The shoe-throwing incident. People love the shoe-throwing incident. Now, I’m blogging about it here, despite the fact that it was an Iraqi who did it to a non-Desi. I am doing this for three reasons:
1) It brought back bad memories of my last trip to Kerala (more on that, after the jump)
2) We think of shoes as dirty and thus, disrespectful as well (AFAIK)
An Egyptian man said on Wednesday he was offering his 20-year-old daughter in marriage to Iraqi journalist Muntazer al-Zaidi, who threw his shoes at U.S. President George W. Bush in Baghdad on Sunday
The daughter, Amal Saad Gumaa, said she agreed with the idea. “This is something that would honor me. I would like to live in Iraq, especially if I were attached to this hero,” she told Reuters by telephone.
Her father, Saad Gumaa, said he had called Dergham, Zaidi’s brother, to tell him of the offer. “I find nothing more valuable than my daughter to offer to him, and I am prepared to provide her with everything needed for marriage,” he added.
Zaidi’s gesture has struck a chord across the Arab world, where President Bush is widely despised for invading Iraq in 2003 and for his support for Israel. [link]
Disrespecting someone with a shoe AND a potential “alliance” of families? Oh, that’s so brown, even if it’s not technically brown. Whatever mang, I’m down with the spirit and the letter.
It didn’t just strike a chord across the Arab world. A Professor of Technocultural Studies at my alma mater, U.C. Davis (go ags!), published the following thoughts in the Huffington Post (via Sunaina Maira of ASATA, the Alliance of South Asians Taking Action, whose website seems to be down):
Know what Bush was saying when al-Zeidi threw his shoes? “The war is not over. But . . . it is decidedly on its way to being won.”
And Muntadhar al-Zeidi lost it. Threw both his shoes, yelling that shoe #1 was ” a goodbye kiss from the Iraqi people!” His second shoe was “for the widows and orphans and all those killed in Iraq!”
This was a gift to the entire world. We all owe a debt to this 28-year old journalist who, for one beautiful moment, letting go of all rational calculation of the possible consequences, stood up and spoke truth to power.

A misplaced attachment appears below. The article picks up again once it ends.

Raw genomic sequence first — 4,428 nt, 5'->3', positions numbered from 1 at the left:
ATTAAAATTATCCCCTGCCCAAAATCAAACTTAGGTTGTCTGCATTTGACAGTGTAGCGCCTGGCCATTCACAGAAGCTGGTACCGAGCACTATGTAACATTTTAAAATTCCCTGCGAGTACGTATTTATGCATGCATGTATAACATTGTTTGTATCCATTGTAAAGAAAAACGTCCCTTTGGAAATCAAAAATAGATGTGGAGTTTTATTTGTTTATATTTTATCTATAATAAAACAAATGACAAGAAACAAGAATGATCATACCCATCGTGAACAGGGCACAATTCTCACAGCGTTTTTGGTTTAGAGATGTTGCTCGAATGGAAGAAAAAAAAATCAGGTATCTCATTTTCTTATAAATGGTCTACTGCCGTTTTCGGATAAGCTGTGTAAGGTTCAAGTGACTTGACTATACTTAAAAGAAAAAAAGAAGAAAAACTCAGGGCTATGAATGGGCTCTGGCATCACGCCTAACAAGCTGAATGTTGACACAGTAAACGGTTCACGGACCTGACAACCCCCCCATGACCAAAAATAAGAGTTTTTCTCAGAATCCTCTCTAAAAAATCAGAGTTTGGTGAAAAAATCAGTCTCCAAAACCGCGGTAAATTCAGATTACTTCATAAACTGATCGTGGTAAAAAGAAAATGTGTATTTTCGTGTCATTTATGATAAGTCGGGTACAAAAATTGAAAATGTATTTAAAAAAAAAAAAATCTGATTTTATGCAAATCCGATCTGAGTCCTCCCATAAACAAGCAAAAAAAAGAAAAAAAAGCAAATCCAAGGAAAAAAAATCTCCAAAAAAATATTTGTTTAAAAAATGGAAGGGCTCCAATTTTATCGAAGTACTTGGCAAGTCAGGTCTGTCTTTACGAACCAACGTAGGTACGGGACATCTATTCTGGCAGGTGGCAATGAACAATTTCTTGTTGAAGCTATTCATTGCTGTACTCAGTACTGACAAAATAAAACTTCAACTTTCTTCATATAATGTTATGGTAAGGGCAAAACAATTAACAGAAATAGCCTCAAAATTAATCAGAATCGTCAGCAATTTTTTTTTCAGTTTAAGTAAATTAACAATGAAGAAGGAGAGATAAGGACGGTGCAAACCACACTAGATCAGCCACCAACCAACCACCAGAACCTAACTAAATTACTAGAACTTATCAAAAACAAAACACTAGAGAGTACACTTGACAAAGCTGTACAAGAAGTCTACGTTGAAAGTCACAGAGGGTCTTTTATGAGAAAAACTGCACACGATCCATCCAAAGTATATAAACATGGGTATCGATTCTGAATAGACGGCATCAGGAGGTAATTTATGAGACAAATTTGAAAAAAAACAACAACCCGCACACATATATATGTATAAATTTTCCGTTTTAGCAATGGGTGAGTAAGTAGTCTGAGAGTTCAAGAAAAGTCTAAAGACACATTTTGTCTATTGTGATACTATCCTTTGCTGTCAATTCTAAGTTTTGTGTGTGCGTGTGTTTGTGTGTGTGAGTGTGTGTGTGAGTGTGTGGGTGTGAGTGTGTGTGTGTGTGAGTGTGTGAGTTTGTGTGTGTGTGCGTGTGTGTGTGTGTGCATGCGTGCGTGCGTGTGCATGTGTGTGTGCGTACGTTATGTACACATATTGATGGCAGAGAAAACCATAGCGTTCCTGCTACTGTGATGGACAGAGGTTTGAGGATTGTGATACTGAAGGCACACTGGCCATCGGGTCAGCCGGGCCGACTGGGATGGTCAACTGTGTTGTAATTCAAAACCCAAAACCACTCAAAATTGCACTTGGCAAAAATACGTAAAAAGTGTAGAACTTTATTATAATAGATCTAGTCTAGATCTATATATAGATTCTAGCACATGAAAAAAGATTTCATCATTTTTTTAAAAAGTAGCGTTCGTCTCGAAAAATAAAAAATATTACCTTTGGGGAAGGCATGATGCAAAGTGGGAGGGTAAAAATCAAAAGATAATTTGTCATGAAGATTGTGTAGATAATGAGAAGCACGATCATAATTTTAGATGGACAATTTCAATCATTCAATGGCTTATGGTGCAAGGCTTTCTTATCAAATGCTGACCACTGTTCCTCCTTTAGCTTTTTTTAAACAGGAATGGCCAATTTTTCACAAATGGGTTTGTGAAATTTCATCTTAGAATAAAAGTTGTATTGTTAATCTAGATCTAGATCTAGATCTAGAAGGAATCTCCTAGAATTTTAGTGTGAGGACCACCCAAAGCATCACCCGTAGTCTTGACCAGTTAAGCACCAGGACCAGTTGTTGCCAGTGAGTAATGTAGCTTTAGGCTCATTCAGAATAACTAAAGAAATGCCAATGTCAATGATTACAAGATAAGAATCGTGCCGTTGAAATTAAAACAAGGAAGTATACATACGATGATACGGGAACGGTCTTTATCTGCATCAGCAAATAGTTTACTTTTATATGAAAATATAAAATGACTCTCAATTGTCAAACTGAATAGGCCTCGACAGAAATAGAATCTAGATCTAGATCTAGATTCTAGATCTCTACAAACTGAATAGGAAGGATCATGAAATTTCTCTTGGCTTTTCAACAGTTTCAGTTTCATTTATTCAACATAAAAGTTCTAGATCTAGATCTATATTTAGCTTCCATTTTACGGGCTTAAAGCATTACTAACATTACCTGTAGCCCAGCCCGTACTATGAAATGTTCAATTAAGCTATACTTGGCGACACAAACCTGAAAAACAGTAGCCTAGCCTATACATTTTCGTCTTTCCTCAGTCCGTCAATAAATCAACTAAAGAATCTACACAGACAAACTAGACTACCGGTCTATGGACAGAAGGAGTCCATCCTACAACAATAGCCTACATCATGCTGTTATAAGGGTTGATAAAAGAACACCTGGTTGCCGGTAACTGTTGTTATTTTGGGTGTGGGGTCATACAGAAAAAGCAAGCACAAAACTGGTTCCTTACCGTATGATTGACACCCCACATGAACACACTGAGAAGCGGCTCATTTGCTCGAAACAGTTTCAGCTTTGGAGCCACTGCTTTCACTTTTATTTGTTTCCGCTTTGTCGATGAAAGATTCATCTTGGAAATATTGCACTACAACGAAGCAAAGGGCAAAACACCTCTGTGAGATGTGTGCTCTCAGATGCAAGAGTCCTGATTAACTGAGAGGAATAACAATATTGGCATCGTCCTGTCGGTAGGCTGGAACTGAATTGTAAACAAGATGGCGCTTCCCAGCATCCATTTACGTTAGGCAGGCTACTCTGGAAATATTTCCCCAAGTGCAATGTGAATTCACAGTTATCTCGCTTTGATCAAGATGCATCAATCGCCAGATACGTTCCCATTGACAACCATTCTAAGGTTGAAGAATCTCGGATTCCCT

He is currently being held by Iraqi security forces and faces an unknown fate. I would not want to be in his shoes right now. [link]
I’m not sure any of us would want to be in his position, right now:
…an Iraqi judge said on Friday that al-Zaidi was beaten and had bruises on his face and around his eyes…
His family says he suffered a broken arm and other severe injuries after he was tackled by Iraqi security officers and US secret service agents and dragged away struggling and screaming.[link]
I’ve written about the “Cheee!”-inducing nature of shoes both here and on our tumblelog, so obviously I like this topic far too much. This wasn’t always the case. Until 1989, I was unaware that shoes were anything other than foot covers which had to come off the moment I stepped inside our home.
In 1989, we were in Kerala, at my Father’s elder brother’s home in Thiruvilla. In that lush, gorgeous Southern state, danger apparently lurked everywhere, so obviously, the best thing to do with a 14-year old girl would be to keep her indoors, so no one could kidnap, molest, eve-tease, cast the evil eye upon or otherwise affect her adversely. The end result of this brilliant strategery? I was so bored, I had called my Mother and pleaded to be released back in to the wilds of America.